Tutorial A GUIDE on Lathe Basics

Donnie

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A while back I prepared a GUIDE on how to use a Lathe. I am now releasing this guide that perhaps it might help those that might want to venture into this versatile addition to your shipbuilding.
 

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A very useful tutorial.
It should be remembered that each electrical device requires careful handling. It's easy to hurt yourself. If you are not sure about something, then do not do it and find out if it is possible to work this way. Perhaps when I find some time, I will make videos on the basics of metal turning :)
greetings

RC Model :)
 
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That;s a first rate introduction. I have an old Atlas 6x18 lathe that I use mainly for making wooden penny whistles (www.busmanwhistles.com , if that's not prohibited here ) but I occasionally use it for model work. Being familiar with these lathes I didn't read your whole thing word for word so if you mentioned these things,I apologize.
In addition to metal and wood (must be very dense,hard, and smooth grained) you can also turn various plastics on a machine lathe with great results.
As far as safety goes, watch out for loose clothing, long hair, jewelry or anything else that can get caught in the turning stock. I've heard some real horror stories of people getting caught, and it would happen VERY fast!
 

Donnie

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Thank you all for the notes. When I bought this lathe, I knew nearly zero about it. I just took my time doing very simple stuff. I am not an advanced lathe user, but I do now know enough to do some nice stuff. The 4 Jaw independent chuck is a great addition as you can turn things off center. I did this for my cannon axles. Also, with this type of chuck you can turn simple cams.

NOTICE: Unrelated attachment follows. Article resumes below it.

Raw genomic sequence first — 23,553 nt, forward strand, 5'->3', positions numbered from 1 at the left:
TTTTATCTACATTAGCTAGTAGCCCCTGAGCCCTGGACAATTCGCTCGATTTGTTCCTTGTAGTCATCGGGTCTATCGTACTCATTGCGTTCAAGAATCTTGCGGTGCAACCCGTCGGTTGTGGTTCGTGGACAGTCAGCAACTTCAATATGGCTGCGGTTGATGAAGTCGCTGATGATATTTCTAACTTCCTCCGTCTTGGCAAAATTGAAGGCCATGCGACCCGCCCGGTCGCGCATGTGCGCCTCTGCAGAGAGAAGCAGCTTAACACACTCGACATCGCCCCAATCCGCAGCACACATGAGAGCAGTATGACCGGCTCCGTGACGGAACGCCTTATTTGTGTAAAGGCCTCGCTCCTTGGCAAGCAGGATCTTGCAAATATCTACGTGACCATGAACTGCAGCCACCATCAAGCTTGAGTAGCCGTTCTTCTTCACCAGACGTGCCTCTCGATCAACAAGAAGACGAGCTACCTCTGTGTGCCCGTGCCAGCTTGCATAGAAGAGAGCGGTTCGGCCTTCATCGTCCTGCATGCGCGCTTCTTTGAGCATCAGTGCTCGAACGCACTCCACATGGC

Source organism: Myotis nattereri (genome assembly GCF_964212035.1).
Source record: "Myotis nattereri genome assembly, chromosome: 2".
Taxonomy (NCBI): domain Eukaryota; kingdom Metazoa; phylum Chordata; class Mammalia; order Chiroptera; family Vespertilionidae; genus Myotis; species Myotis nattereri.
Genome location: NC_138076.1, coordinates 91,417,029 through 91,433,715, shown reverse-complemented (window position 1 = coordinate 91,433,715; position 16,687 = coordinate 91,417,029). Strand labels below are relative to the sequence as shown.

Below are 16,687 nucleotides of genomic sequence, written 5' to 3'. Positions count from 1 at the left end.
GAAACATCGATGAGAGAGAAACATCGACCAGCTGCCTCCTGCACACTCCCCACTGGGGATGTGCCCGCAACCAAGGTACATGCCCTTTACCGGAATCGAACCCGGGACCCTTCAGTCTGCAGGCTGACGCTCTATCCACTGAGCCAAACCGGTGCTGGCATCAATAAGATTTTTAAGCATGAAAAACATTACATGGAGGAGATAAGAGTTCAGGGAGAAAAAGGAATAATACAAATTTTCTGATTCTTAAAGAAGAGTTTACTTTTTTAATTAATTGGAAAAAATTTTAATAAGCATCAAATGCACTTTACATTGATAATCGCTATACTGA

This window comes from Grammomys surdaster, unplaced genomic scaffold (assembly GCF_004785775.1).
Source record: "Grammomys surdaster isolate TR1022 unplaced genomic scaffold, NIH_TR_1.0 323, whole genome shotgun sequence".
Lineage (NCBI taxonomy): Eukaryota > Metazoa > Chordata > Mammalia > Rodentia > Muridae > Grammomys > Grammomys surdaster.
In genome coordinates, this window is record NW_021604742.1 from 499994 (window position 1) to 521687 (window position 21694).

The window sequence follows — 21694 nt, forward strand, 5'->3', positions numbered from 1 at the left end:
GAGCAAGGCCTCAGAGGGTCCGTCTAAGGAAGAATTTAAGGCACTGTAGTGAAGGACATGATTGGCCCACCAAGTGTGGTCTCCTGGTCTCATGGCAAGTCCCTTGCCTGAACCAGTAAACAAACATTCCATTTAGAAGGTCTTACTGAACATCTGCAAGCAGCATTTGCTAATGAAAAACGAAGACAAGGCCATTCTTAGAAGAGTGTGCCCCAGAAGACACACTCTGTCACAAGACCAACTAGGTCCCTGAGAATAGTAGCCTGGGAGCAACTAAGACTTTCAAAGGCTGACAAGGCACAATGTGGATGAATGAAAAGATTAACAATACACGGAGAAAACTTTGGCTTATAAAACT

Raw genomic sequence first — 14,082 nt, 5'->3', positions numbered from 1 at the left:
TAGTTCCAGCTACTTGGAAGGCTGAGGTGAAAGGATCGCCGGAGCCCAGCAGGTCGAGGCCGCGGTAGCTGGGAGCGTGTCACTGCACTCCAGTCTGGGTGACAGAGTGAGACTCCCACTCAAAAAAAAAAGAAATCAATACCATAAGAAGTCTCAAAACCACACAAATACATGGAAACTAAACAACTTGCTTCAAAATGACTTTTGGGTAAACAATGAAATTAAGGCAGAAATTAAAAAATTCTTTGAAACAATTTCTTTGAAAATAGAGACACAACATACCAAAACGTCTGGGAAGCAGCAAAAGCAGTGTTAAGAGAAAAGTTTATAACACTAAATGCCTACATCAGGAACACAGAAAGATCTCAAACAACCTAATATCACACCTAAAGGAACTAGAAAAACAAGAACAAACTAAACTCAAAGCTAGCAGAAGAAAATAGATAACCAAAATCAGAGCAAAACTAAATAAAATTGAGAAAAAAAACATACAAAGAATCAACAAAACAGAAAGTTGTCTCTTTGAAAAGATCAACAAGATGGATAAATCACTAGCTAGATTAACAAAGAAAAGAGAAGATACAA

If I do have time to add to like a Part 2, it will be focused on using it mainly for ship things like tapering mast and yards.
 
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A time ago I found on the www.hnsa.org navy lessons how to use a lathe. Seems to be old but handy. Maybe a nice addition to this topic. See attachment.
 

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  • lathe.pdf
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Donnie

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@MartinJel and @Vfordyce I highly recommend www.sherline.com as this is all that they do and make is Lathes, Mills and CNC, and every accessory that you can think of to go along with it. The Digital Read Out is a must in my opinion. You can get this in both Metric and Imperial. However, you can still convert one measurement system over to the other by purchasing (changing out) the Lead Screw and the hand Dials.
 
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I have already bought a different brand—without the digital readout, unfortunately. I’m wondering if I can add one ex post facto?
 
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Thanks for your efforts. This guide should be invaluable to newbies as well as members like me who are getting back after a long layoff.

I will be waiting for the chapter on masts and yards. That should improve my technique.

Do you know if I can add a digital readout to my Sherline? It is only a year old.
 
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After watching some other tutorials on masts and yards, it occurred to me that if you want squared or octoganal areas on the mast as required on some plans, you would have to start with a larger diameter mast than the kit gives you. Then the next question is start with a square piece or round piece. I am building the HMS Endeavor and bought Underhill’s rigging plans and they are sooo different than the Artesia Latina kit’s plans. The rigging is even quite different. I am planning on putting on sails so I guess this one will just be a learning experience rather than an unfinished project.
 

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It's by Central Machinery from Harbor Freight. It seems to work okay, but the 2" chuck I ordered doesn't seem to fit. Maybe I just don't know how to attach it, but I couldn't find much info out there online.
One of the ways to call Harbor, they should help you to find out if the chuck will fit on your lathe
 
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